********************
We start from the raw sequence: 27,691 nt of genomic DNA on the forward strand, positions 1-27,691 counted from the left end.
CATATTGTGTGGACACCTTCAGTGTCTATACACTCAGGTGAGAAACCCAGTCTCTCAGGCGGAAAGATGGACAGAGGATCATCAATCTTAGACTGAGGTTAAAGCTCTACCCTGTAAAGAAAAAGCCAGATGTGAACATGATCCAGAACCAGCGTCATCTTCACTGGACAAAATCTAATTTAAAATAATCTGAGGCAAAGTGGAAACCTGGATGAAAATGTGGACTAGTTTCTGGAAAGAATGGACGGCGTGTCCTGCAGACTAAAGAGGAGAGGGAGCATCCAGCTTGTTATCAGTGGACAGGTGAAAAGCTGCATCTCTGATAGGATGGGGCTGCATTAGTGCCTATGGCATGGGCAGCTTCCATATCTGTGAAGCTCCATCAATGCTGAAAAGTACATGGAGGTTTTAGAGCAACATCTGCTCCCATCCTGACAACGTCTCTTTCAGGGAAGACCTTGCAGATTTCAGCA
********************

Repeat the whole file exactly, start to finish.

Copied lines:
We start from the raw sequence: 27,691 nt of genomic DNA on the forward strand, positions 1-27,691 counted from the left end.
CATATTGTGTGGACACCTTCAGTGTCTATACACTCAGGTGAGAAACCCAGTCTCTCAGGCGGAAAGATGGACAGAGGATCATCAATCTTAGACTGAGGTTAAAGCTCTACCCTGTAAAGAAAAAGCCAGATGTGAACATGATCCAGAACCAGCGTCATCTTCACTGGACAAAATCTAATTTAAAATAATCTGAGGCAAAGTGGAAACCTGGATGAAAATGTGGACTAGTTTCTGGAAAGAATGGACGGCGTGTCCTGCAGACTAAAGAGGAGAGGGAGCATCCAGCTTGTTATCAGTGGACAGGTGAAAAGCTGCATCTCTGATAGGATGGGGCTGCATTAGTGCCTATGGCATGGGCAGCTTCCATATCTGTGAAGCTCCATCAATGCTGAAAAGTACATGGAGGTTTTAGAGCAACATCTGCTCCCATCCTGACAACGTCTCTTTCAGGGAAGACCTTGCAGATTTCAGCA